In two days, I am going away for a long weekend to Las Vegas with my girlfriends. Truthfully, I have already been thinking: “Diabetes, you are not invited. If you show up as the sloppy, needy bitch you tend to be when I’m on vacation, I’m going to be so pissed.” But then I remember that I don’t have that luxury, and that whether I like it or not, the power trio of my infusion sets, reserviors, and test strips are comin’ along for the ride.
When I travel, I either over compensate by a hilarious amount, or drastically under-prepare. Whether it’s a quick trip home to my parents’ house, or to another country for two weeks, there is just no way to be perfectly prepped and ready for what could happen when I’m traveling. Unless I hire my own personal psychic, the travel gamble is just another day in the life of a type 1 diabetic.
Tonight, as I was going through my pre-flight inventory check. I learned about the article in the New York Times that was published yesterday called “Midnight three & six.” This video/op-ed piece highlights 24 hours in the life of a 15-year-old diabetic, who is still largely cared for by her parents. In the video, her mom lays out on the counter what, to me, was a very familiar pile of boxes, syringes, alcohol swabs, needles, and drugs that smell like paint (I’m serious, have you ever smelled insulin?!). The mom diligently explains what the mountain of diabetes supplies is, and that all of it is what’s used to keep her teenage daughter alive. Grace, her daughter, leans against the kitchen counter passively, distant, exhausted, you know, being a normal 15-year-old. Her mom asks her what’s up. Grace looks at the heap of stuff and says, “Sorry, I’m trying to act interested.” She sarcastically points to the box of infusion sets next to her. “WOOOOO look at all of this!” And in that moment, my heart sank, and I thought: “Holy shit, girl, I feel you.”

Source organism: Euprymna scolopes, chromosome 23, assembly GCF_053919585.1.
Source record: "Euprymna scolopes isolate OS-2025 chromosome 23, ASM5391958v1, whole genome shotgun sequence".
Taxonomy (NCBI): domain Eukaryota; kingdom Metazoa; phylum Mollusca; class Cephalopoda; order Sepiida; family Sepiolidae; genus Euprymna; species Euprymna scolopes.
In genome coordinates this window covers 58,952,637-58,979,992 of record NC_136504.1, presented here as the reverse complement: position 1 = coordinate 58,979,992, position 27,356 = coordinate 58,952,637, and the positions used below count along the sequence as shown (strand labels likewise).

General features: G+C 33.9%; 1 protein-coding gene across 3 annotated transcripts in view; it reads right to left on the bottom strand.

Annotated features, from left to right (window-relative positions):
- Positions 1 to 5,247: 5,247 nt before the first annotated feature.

I had just done this routine of dumping out hundreds, maybe even a thousand dollars worth of odds and ends on to my gross shag rug to do my “pre travel inventory check-in.” The method to my madness is simple. Check on my stash every now and then, and re-order when I start playing with fire as my quantities start to dwindle. I have, admittedly, no concrete system to ensure that I’m 100% armed and ready for natural disaster, traveling around the world, or even being locked out of my apartment. I wing it. I mean, I’m responsible about it, but I don’t keep inventory on lock down. I’d be a terrible retail professional.
But back to the NYT article for a sec. It’s not really about the heap of boxes and needles, is it? It’s about what all of that “stuff” symbolizes for us. Or, to take it one step further…what, over time, we allow this stuff to symbolize for us. For some, it is crippling. It makes us feel tethered and claustrophobic. Like we are chained to our pump and it is a torture device keeping us from our freedom. Others see it and think, “we are so fortunate to have the technology and development of care that allows us to live our lives just as we wish if we follow our care routine just so.” I find myself swinging back and forth across a spectrum. Some days I want to throw my pump across the room and run away as fast as I can. Others, I find myself worshiping its existence the same way I worship pineapple pizza, my faux fur blanket, or my New England Patriots pom pom hat.